Clearly my ability to train is inversely correlated with the temperature. A roller ski workout that felt impossibly hard last week with temps in the mid 80s was far more productive this week, in the low 70s. So I might think that this weekend, with more 70s expected, would be the perfect time to spend some quality hours at Tiger or Cougar Mountain. Alas, this was Bad Traffic weekend; the 520 bridge was closed all weekend, as was part of I-405, which meant that the only way to get to the east side and the mountains was on I-90, and that would only be an exercise in frustration and gridlock.
This was definitely a weekend to go north or stay close to home, so on Saturday I pointed my car north, to Snohomish and the Centennial Trail, for my first long double pole of the summer. It was plenty warm enough, and by the end of my two hours, my feet were hot and sore in my boots and my hands were blistered -- typical for the first long roll. Didn't matter; I was so pleased to be back on the Centennial, putting in the miles, making an investment in the coming winter. It's a long drive (fortunately, traffic-free today in this direction!), but I love the little airport, the snoozing farm country with the summery smells of grass and hay and cows and horses, and the long smooth trail, and with trail-side views like this, the effort to get there is totally worth it.
Plus there is a great farmers' market on the way out of Snohomish, so I stocked up on super-fresh greens and eggs from happy, free-range chickens.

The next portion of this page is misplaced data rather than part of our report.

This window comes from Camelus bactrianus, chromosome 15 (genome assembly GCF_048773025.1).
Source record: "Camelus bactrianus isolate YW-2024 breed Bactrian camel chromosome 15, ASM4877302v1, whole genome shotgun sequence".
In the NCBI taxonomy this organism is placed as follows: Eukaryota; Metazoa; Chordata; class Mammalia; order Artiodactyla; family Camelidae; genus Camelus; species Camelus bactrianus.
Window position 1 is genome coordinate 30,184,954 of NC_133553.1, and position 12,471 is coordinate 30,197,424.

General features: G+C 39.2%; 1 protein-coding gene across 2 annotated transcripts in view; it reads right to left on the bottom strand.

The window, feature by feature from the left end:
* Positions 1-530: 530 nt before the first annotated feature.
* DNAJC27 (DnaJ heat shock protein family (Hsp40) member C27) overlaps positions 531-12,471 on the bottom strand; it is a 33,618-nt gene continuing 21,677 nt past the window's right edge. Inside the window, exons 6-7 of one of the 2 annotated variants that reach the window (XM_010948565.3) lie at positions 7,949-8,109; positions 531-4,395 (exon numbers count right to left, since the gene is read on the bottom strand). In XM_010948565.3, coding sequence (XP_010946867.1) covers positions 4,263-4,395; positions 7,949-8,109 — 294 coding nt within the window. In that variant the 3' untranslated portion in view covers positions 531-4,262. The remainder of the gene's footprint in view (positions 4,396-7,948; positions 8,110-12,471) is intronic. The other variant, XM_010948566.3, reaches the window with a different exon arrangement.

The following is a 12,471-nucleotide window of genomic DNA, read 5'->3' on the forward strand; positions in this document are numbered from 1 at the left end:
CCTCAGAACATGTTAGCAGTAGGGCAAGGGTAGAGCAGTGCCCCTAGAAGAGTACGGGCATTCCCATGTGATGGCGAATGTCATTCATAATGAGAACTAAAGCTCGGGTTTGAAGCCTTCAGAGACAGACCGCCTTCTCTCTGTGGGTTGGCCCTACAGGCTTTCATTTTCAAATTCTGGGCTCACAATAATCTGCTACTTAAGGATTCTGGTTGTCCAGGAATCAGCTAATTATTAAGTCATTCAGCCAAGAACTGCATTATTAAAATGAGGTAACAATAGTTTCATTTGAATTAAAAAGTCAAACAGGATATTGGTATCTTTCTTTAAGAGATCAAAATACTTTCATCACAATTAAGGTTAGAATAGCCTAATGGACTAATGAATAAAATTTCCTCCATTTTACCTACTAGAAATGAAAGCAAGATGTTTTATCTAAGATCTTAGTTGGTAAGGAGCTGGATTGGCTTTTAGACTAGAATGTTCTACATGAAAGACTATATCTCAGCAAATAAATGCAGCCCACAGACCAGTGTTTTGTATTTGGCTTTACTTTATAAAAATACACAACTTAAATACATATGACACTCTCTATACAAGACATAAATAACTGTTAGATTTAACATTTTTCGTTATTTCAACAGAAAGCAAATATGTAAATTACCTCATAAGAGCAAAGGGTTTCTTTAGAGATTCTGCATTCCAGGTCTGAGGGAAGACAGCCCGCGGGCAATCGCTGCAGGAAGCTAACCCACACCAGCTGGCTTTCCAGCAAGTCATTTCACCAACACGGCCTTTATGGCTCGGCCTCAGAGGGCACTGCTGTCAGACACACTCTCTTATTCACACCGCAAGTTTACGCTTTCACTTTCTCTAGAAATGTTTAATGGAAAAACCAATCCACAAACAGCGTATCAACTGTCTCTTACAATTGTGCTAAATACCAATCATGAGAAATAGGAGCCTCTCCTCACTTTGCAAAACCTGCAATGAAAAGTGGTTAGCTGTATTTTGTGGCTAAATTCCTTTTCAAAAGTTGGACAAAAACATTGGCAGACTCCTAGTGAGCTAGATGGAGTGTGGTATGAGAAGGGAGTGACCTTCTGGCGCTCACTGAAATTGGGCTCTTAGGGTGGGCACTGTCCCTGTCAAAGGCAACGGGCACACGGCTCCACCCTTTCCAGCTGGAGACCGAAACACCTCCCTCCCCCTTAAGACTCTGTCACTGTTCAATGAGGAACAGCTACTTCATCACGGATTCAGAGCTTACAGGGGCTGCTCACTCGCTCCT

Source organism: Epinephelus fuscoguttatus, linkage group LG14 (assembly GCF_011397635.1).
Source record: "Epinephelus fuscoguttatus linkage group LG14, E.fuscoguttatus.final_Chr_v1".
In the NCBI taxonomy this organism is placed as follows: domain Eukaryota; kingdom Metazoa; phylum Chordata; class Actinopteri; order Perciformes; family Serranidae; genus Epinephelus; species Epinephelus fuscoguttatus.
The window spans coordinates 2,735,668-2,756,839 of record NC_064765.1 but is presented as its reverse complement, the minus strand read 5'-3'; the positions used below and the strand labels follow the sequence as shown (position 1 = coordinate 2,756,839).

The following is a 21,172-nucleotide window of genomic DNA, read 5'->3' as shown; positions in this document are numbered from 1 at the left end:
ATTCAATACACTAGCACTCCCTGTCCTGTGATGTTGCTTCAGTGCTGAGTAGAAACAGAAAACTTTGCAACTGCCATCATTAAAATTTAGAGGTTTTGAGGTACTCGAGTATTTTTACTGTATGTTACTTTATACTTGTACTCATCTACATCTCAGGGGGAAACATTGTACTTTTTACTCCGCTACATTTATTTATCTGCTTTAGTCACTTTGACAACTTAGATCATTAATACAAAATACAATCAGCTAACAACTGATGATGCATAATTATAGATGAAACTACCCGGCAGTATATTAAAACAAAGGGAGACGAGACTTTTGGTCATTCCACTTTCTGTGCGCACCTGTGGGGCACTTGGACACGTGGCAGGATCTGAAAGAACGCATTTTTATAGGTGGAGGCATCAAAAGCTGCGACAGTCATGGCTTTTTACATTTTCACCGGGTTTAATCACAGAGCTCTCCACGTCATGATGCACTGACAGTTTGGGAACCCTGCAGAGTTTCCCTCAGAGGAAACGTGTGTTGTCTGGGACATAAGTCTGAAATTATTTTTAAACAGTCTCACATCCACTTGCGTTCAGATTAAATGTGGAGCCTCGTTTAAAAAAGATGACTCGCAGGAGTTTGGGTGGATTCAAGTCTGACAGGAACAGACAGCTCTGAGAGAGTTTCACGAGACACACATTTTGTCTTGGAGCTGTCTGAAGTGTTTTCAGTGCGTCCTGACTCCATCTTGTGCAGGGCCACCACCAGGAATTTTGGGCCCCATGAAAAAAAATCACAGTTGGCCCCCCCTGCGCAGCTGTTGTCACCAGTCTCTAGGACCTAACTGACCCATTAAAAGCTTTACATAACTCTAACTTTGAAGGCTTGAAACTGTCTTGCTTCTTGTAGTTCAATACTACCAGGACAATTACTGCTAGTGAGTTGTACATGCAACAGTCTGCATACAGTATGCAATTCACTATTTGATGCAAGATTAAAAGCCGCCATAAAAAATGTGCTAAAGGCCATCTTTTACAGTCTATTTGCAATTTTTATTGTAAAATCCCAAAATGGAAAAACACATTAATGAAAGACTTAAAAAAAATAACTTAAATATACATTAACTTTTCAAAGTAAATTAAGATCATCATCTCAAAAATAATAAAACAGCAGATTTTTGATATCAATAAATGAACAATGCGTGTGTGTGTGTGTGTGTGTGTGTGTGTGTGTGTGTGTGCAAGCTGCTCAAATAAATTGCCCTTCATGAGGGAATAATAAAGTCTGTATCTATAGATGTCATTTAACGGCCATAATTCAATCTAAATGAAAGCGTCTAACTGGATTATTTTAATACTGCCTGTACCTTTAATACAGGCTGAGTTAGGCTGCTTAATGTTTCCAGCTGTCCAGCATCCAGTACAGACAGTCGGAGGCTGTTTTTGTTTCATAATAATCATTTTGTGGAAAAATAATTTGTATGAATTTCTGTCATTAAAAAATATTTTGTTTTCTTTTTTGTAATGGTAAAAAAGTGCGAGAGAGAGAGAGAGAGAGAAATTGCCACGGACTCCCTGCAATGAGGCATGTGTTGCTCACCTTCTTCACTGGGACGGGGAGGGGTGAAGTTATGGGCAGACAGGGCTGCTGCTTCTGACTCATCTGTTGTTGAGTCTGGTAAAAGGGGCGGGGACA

Today I stayed close to home, off the freeways, and went to Discovery Park. I jogged the shady pieces, hiked the sunny pieces, and ended up on the grass, shoes off, stretching in the shade of a gorgeous tall tree and sharing my space with the clovers and daisies. This, I am convinced, is one of the five best ways in the world to spend a summery morning.
I also did some easy jumpies. On my ship canal roller ski earlier in the week, as I rolled down the trail, I saw a very tall, very lithe Seattle Pacific student doing some kind of jumping workout in the grass ahead of me. She finished up as I passed, so I looped back and rolled up on the grass to ask her about her workout. I have believed I need power and explosiveness, but that might not be genetically possible for me. Watching her jump made me think I rather need lightness and quickness, which she and my young dancer friend Hanne have in spades. Her workout made me think of Hanne's dancing, in fact: agile and graceful and light-footed and happy. She showed me her jump squats, jump lunges, side-to-side jumps, and, of course, burpees. Proficiency in these moves could only help my heavy stodgy skiing, so I must try to find the time to squeeze in some of these jumpies. But I must start very very slowly and gently; just watching her made my knee tendons feel like they were exploding! This morning's attempt at some jumpies-lite seems not to have caused any explosions, so, so far, so good.
The forecast for this coming week is HOT HOT HOT. That could be a little challenging! And UW atmospheric scientist Cliff Mass has enough data now to make a first call on next winter. He says the signs are pointing toward neither an El Nino (warm and rainy) nor a La Nina (cold and snowy), but another La Nada, something in between. Not my favorite prediction, perhaps, but there is plenty of time still for the jet stream to move and the ocean temperature to cool and the forecast to morph into La Nina. Until then, soldier on, my friends, be careful of the heat, and keep training!